Entrée at the De Wetshof winemaker’s dinner: Butternut squash raviola, gorgonzola, fresh herbs & sherry reduction, toasted almonds. Served with the De Wetshof Finesse/Lesca Chardonnay 2018 and 2015.
Main course at the De Wetshof winemaker’s dinner: Rolled leg of lamb with garlic, thyme & lime, braised honeyed baby carrots & fennel with salsa verde, golden baby potatoes. Served with De Wetshof Bateleur Chardonnay 2016 and De Wetshof Naissance Cabernet Sauvignon 2017.
Dessert at the De Wetshof winemaker’s dinner: Rooibos pannacotta, strawberries, caramel twirl, wild malva anglaise. Served with De Wetshof MCC 2009.
Welcoming the new day on a crisp Saturday morning at Jan Harmsgat Country House’s restaurant outside Swellendam.
Dishing up from the generous breakfast buffet spread at Jan Harmsgat Country House. What a great way to start the day.
Getting a special “breakfast dessert” from the kitchen at Jan Harmsgat – chocolate quince tart with homemade pomegranate syrup & pomegranate ice cream (leftovers from the previous evening’s special dinner). Thank you Francois, it was spectacular!
The beautiful wintry pecan nut groves at Jan Harmsgat. This is definitely a destination where I’d like to spend more time. Stunning accommodation facilities too.
Next stop: Bon Courage for some epic vintage MCC. This is their J acques Bruére Blanc de Blanc 2011.
My friend Elmarie Berry tasting some limited release red wines by Bon Courage at a table next to us. Thank you Lee-Irvine for the great tasting presentation.
The iconic teal blue velvet interior at Bon Courage.
Winemaker/owner Lourens van der Westhuizen, personally presenting a tasting of his single vineyard boutique wines at Arendsig‘s tasting area. What an exceptional range of wines. Thank you Lourens!
Five of Arendsig‘s unique single varietal wines (separate batches individually bottled). For serious wine lovers, this tasting is a must.
Starter at Excelsior Estate‘s 5-course winemaker’s dinner: Smoked snoek risotto. Thank you Peter de Wet & team!
Main course: Lamb shank with sweet potato mash & seasonal vegetables. Part of Excelsior Estate’s 5-course winemaker’s dinner.
Our Sunday morning started with an adventure on the water: a tranquil boat cruise on the Breede River with Viljoensdrift River Cruises. Thank you skipper Johan!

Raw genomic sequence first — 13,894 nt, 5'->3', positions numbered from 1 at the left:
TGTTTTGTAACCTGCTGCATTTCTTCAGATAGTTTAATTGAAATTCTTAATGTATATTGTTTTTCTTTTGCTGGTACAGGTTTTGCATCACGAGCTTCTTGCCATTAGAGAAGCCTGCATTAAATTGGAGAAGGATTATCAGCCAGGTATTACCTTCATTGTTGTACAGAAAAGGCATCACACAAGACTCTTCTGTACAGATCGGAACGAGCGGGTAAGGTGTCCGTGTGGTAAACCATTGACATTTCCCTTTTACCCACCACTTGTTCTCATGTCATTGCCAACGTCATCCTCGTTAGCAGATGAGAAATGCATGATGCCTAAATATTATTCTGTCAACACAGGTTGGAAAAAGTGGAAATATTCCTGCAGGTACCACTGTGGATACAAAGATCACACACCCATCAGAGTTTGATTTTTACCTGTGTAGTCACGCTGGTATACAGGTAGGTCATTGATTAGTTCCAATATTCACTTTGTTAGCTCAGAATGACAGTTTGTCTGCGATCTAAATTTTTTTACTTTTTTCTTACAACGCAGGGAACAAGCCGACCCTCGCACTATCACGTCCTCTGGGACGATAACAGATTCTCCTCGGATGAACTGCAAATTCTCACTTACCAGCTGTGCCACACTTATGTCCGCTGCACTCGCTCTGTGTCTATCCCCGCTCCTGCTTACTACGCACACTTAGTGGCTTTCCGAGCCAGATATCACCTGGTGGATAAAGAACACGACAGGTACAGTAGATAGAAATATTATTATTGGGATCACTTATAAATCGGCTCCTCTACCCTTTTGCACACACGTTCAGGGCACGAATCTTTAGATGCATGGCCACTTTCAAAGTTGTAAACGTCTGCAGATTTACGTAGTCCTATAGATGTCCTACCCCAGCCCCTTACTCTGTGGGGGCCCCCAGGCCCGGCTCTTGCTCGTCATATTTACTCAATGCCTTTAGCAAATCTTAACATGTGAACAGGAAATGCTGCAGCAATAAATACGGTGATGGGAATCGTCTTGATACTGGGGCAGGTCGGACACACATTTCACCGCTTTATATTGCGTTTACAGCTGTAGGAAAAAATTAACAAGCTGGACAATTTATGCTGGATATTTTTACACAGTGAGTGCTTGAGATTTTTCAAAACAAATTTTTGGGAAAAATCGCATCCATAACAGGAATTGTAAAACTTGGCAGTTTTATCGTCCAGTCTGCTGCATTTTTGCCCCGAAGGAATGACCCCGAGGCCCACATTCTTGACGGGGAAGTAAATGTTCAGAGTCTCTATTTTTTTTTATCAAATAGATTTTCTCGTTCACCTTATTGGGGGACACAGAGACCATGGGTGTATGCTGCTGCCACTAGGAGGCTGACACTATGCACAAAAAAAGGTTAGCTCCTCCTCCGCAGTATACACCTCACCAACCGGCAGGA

A river view from the boat with Viljoensdrift River Cruises.
The welcoming fire place at Viljoensdrift‘s wine tasting area.
One of our favourite wines of the day, and perhaps best value for money at R100 per bottle: the Viljoensdrift River Gradeur Cabernet Sauvignon 2015.
Our last stop: visiting the pristine Rietvallei Wine Estate for a lazy lunch. Thank you Kobus, Elizabeth & team!
One of Rietvallei’s well-known premium white wines from their heritage collection, the JMB Chardonnay 2017. We also tasted the Cabernet Franc 2014 and it was incredible.
On the menu: various platters, boeries & bowls for lunch at Rietvallei. It may seem like a humble chalkboard menu, but it was probably our most delicious meal of the weekend. Absolutely scrumptious!
Rietvallei‘s cheese & charcuterie platter at the Robertson Slow Food & Wine Festival 2019: toasted bread, various artisanal cheeses, salami & cured sausages, cole slaw, beetroot, pickles, olives and green figs.
Rietvallei‘s Crazy Karoo Braai platter: Pork belly, brisket, braaied mielies, toasted bread, crispy carrots, pickles, sauces, cole slaw – an absolute delight!
The pristine lawns at Rietvallei, with wooden seating and umbrellas, and beautiful views. One can seriously get stuck here, in a great way!
Art exhibition at Rietvallei.
Live art happening at Rietvallei.
Make sure to follow the
Robertson Wine Valley on Facebook for updates on their festival in 2020 – you wouldn’t want to miss out. Thank you to everyone in the valley for a fantastic weekend, we’ll be back for sure.
Contact the Robertson Slow Food & Wine Festival: